When Ute Amann-Seidel’s fiance David died suddenly just four weeks after they’d become engaged in March 2015, her world crumbled around her.
Devastated by grief and struggling to cope, she gradually started spending more time outdoors and getting creative by writing, drawing and painting which helped her find meaning in her changed world.
Walking along a pretty canal path 18 months after her bereavment, Ute took in her surroundings and realised she had begin to feel that her life really was worth truly living again. As she began to heal around own her loss, Ute wondered if her own experience of holistic self-care could help others journeying through the grieving process after the death of a loved one.
“I started thinking about what made me feel better – nature and mindfulness and the power of words,” she says, explaining the thinking process behind the ‘soul spas’ she has pioneered.
“I wanted to create something for widows and widowers, to help them take time out of their lives, and enjoy things again.”
Ute Amann-Seidel, left, and a soul spa guest
Ute, who had worked in the holiday industry, wondered if away-from-it-all breaks in the company of other people who have lost a life partner, would provide people with peer-to-peer support that could be life-changing.
Inspired, she hosted her first Fire and Rain soul spa, on the Isle of Arran in July 2017. The name came, explains Ute, from David’s favourite James Taylor song – a ballad about loss and survival that she’s drawn great comfort from.
Available to book in some breathtaking locations including the Isles of Mull, Arran and the Scottish Highlands, her soul spas are a healing environment for anyone who has been widowed or experienced the death of a partner.
Open to up to ten guests at a time, a typical six-day programme at the grief retreat includes yoga and mindfulness sessions and delicious home-cooked meals, in a relaxed environment that opens people up to conversation.
The holidays provide a safe space for people to talk about and explore their emotions, spend time in the beutiful outdoors and express themselves creatively; pottery, drawing, yoga and writing are among the activities to try.
Ute is not a grief counsellor, but guides the events through the day. Challenges opening people up to self-expression and laughter, include drawing blindfolded and creating pieces of artwork from treasures collected along the sea shore.
“Everybody gets a beautiful journal at the start to takes notes, for random drawings and to reflect on their days,” she says.
Ute believes that time spent outdoors can be an important part of the healing process, helping people reconnect with their sense of self.
“Being in nature really helped with my healing” she says.
“Taking the time to allow ourselves to observe the world around us reminds us of how important it is to look after ourselves well.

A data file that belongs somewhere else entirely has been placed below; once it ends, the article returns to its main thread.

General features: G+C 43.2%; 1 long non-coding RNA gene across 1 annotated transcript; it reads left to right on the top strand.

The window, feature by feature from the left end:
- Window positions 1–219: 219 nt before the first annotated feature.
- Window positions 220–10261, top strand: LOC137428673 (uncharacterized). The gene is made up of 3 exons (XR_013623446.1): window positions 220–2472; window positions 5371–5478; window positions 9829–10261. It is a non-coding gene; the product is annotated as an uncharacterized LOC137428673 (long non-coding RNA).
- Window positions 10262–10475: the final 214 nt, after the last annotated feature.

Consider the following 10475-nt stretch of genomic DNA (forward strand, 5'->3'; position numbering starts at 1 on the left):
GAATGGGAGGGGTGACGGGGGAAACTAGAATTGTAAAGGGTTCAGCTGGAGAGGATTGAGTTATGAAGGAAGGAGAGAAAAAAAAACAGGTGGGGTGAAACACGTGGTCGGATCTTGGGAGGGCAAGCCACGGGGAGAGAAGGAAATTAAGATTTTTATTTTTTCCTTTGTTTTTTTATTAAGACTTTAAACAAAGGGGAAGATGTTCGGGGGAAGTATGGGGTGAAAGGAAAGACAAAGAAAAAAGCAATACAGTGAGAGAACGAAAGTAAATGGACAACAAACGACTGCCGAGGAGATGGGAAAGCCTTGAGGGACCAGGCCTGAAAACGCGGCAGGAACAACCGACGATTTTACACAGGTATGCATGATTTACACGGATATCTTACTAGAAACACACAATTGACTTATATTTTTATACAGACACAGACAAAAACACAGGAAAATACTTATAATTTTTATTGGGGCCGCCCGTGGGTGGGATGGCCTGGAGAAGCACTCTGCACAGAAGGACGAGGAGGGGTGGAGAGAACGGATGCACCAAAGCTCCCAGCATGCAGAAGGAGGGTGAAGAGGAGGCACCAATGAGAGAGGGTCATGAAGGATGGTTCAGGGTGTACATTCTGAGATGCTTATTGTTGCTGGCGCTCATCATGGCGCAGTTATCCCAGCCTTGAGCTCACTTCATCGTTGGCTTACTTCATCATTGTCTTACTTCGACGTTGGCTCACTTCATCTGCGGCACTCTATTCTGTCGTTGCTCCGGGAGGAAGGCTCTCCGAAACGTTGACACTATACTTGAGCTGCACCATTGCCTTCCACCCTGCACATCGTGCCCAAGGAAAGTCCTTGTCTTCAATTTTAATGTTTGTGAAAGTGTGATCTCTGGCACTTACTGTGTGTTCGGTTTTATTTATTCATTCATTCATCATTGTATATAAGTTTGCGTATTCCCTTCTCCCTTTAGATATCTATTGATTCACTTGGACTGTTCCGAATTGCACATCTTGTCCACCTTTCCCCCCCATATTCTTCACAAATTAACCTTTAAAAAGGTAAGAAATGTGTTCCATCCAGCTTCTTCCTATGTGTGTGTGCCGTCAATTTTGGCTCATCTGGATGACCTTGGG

The Fire and Rain soul spas’ beautiful settings are part of the grief healing journey
Soul spa guests also find they rediscover forgotten joys when they become immersed in the activities that are offered during the stay.
“They appreciate having some time away from everything else to focus on themselves and the things they enjoy,” says Ute.
“They are often inspired and get new ideas for activities they want to do more of in their lives.
“We need to try out things that can inspire us and help us to heal such as yoga, meditation, mindful living, tasteful surroundings, music, exploring, and very importantly, peer support”.
Ute says any Fire and Rain guests worry that friends and family will grow tired of talking about their loss and so often keep feelings to themselves. The retreats give them the freedom to talk about grief among supportive strangers, without feeling judged.
“They find it wonderful to have a friendly peer group, where they can be themselves,” says Ute.
“They find it a safe space to chat and talk openly, and just be. Sometimes they bond over their stories and have a good laugh. It’s a wonderful experience for all of us.”
Ute has now also begun to offer private soul spas for people who do not yet feel ready to engage as part of a group.
These one-to-one stays can be tailored according to each guest’s needs and interests.
“Some are interested in the arts, so we’ll have more sessions visiting artists’ studios, exhibitions or taking painting classes. Others want to spend time being outdoors, so then we organise long-walks, day tours and trips around the coastline,” says Ute.
In a supportive group setting, many people who have been on the retreat have forged bonds set to last.
“One thing I find really beautiful” says Ute, “are the new friendships people form after these retreats.
“We have a closed Facebook group which people use to keep in touch. Some have become so close that they even plan to spend Christmas together.”
Discover more activity-based and creative alternative grief therapies providing healing support after bereavement.